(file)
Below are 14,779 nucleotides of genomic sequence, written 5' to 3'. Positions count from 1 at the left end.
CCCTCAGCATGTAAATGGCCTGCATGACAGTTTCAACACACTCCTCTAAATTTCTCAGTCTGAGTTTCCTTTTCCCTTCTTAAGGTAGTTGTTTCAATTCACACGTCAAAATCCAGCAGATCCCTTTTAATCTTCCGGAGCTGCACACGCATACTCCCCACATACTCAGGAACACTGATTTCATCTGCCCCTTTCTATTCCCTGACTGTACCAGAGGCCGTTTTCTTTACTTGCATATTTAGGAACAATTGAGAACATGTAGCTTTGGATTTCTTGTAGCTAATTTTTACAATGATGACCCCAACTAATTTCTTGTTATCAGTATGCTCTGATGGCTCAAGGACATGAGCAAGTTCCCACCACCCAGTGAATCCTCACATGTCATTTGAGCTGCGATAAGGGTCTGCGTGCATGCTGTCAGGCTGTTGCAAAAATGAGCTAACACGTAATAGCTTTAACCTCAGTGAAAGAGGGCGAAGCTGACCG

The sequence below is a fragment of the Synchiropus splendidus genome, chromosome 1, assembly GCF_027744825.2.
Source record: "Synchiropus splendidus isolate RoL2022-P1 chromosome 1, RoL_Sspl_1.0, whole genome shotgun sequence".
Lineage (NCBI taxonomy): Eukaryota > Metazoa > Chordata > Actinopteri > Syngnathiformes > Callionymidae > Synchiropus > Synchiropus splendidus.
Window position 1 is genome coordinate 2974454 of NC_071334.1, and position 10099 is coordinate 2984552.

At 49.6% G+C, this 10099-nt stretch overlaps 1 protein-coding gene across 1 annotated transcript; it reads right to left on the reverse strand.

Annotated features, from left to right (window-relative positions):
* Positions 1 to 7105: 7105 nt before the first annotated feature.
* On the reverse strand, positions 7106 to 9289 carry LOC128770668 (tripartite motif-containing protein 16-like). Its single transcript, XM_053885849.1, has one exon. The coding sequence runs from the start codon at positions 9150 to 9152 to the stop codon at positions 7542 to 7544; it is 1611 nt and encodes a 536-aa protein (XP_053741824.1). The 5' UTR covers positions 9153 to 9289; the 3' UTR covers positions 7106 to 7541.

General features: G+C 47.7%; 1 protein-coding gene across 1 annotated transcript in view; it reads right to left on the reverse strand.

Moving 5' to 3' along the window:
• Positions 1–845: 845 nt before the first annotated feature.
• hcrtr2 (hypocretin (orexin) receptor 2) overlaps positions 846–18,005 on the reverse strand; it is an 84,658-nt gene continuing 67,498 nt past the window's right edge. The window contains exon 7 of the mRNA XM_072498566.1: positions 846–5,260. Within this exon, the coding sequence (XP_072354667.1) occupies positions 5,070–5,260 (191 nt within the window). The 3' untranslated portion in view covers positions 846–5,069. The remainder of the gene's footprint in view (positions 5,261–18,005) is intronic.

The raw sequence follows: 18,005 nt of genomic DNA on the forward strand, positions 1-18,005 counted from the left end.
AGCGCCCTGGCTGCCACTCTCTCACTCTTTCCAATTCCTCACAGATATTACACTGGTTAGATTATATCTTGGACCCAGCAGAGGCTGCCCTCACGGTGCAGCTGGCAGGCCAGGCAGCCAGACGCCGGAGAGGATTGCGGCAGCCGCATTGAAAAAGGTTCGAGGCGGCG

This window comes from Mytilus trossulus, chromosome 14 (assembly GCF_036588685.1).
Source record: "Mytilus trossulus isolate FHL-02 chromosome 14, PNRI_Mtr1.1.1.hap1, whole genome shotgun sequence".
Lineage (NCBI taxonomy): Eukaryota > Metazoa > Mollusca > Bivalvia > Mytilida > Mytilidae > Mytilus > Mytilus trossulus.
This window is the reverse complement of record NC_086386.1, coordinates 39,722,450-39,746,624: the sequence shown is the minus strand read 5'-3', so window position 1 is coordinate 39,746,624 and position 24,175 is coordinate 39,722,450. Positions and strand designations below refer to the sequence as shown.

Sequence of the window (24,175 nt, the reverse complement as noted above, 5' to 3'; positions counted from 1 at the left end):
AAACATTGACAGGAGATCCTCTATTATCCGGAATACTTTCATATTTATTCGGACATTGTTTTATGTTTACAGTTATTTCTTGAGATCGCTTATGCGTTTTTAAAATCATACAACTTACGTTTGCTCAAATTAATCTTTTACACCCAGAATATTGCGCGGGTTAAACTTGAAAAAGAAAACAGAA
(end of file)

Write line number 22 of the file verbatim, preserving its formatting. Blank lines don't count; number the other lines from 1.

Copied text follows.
AAACATTGACAGGAGATCCTCTATTATCCGGAATACTTTCATATTTATTCGGACATTGTTTTATGTTTACAGTTATTTCTTGAGATCGCTTATGCGTTTTTAAAATCATACAACTTACGTTTGCTCAAATTAATCTTTTACACCCAGAATATTGCGCGGGTTAAACTTGAAAAAGAAAACAGAA